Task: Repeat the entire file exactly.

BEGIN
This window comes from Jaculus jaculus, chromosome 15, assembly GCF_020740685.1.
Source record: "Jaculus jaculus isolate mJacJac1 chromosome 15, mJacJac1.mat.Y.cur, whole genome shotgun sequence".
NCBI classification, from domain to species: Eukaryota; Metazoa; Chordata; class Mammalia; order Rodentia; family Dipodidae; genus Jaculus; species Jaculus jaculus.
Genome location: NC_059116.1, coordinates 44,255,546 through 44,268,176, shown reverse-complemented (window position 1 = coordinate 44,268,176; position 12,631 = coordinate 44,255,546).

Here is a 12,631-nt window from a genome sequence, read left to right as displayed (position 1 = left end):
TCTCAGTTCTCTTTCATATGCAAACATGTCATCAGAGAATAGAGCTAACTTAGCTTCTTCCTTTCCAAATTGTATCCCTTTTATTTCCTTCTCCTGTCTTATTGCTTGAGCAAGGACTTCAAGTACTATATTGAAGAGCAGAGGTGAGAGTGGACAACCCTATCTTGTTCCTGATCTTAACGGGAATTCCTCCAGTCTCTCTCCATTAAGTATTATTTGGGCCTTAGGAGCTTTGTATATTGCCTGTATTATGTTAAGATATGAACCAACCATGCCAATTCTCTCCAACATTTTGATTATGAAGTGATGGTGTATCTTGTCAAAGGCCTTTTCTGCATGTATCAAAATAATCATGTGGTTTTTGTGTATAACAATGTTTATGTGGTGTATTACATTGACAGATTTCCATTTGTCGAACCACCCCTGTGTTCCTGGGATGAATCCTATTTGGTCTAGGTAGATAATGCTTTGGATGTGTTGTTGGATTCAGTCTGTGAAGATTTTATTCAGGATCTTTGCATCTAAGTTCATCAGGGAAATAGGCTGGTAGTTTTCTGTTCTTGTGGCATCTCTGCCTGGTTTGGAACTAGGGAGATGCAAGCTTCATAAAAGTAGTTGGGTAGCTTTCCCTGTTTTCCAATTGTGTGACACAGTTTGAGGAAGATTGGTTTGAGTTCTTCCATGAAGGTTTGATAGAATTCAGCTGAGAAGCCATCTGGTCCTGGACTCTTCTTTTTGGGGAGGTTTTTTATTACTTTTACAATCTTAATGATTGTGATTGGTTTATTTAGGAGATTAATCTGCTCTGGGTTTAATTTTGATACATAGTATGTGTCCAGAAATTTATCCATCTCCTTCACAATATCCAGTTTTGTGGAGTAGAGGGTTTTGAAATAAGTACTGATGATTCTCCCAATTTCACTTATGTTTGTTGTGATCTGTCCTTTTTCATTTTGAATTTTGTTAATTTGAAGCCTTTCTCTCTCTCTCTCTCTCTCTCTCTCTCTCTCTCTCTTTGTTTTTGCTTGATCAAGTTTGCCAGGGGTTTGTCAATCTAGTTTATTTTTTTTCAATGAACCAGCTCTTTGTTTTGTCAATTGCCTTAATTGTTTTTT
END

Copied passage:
This window comes from Jaculus jaculus, chromosome 15, assembly GCF_020740685.1.
Source record: "Jaculus jaculus isolate mJacJac1 chromosome 15, mJacJac1.mat.Y.cur, whole genome shotgun sequence".
NCBI classification, from domain to species: Eukaryota; Metazoa; Chordata; class Mammalia; order Rodentia; family Dipodidae; genus Jaculus; species Jaculus jaculus.
Genome location: NC_059116.1, coordinates 44,255,546 through 44,268,176, shown reverse-complemented (window position 1 = coordinate 44,268,176; position 12,631 = coordinate 44,255,546).

Here is a 12,631-nt window from a genome sequence, read left to right as displayed (position 1 = left end):
TCTCAGTTCTCTTTCATATGCAAACATGTCATCAGAGAATAGAGCTAACTTAGCTTCTTCCTTTCCAAATTGTATCCCTTTTATTTCCTTCTCCTGTCTTATTGCTTGAGCAAGGACTTCAAGTACTATATTGAAGAGCAGAGGTGAGAGTGGACAACCCTATCTTGTTCCTGATCTTAACGGGAATTCCTCCAGTCTCTCTCCATTAAGTATTATTTGGGCCTTAGGAGCTTTGTATATTGCCTGTATTATGTTAAGATATGAACCAACCATGCCAATTCTCTCCAACATTTTGATTATGAAGTGATGGTGTATCTTGTCAAAGGCCTTTTCTGCATGTATCAAAATAATCATGTGGTTTTTGTGTATAACAATGTTTATGTGGTGTATTACATTGACAGATTTCCATTTGTCGAACCACCCCTGTGTTCCTGGGATGAATCCTATTTGGTCTAGGTAGATAATGCTTTGGATGTGTTGTTGGATTCAGTCTGTGAAGATTTTATTCAGGATCTTTGCATCTAAGTTCATCAGGGAAATAGGCTGGTAGTTTTCTGTTCTTGTGGCATCTCTGCCTGGTTTGGAACTAGGGAGATGCAAGCTTCATAAAAGTAGTTGGGTAGCTTTCCCTGTTTTCCAATTGTGTGACACAGTTTGAGGAAGATTGGTTTGAGTTCTTCCATGAAGGTTTGATAGAATTCAGCTGAGAAGCCATCTGGTCCTGGACTCTTCTTTTTGGGGAGGTTTTTTATTACTTTTACAATCTTAATGATTGTGATTGGTTTATTTAGGAGATTAATCTGCTCTGGGTTTAATTTTGATACATAGTATGTGTCCAGAAATTTATCCATCTCCTTCACAATATCCAGTTTTGTGGAGTAGAGGGTTTTGAAATAAGTACTGATGATTCTCCCAATTTCACTTATGTTTGTTGTGATCTGTCCTTTTTCATTTTGAATTTTGTTAATTTGAAGCCTTTCTCTCTCTCTCTCTCTCTCTCTCTCTCTCTCTCTCTTTGTTTTTGCTTGATCAAGTTTGCCAGGGGTTTGTCAATCTAGTTTATTTTTTTTCAATGAACCAGCTCTTTGTTTTGTCAATTGCCTTAATTGTTTTTT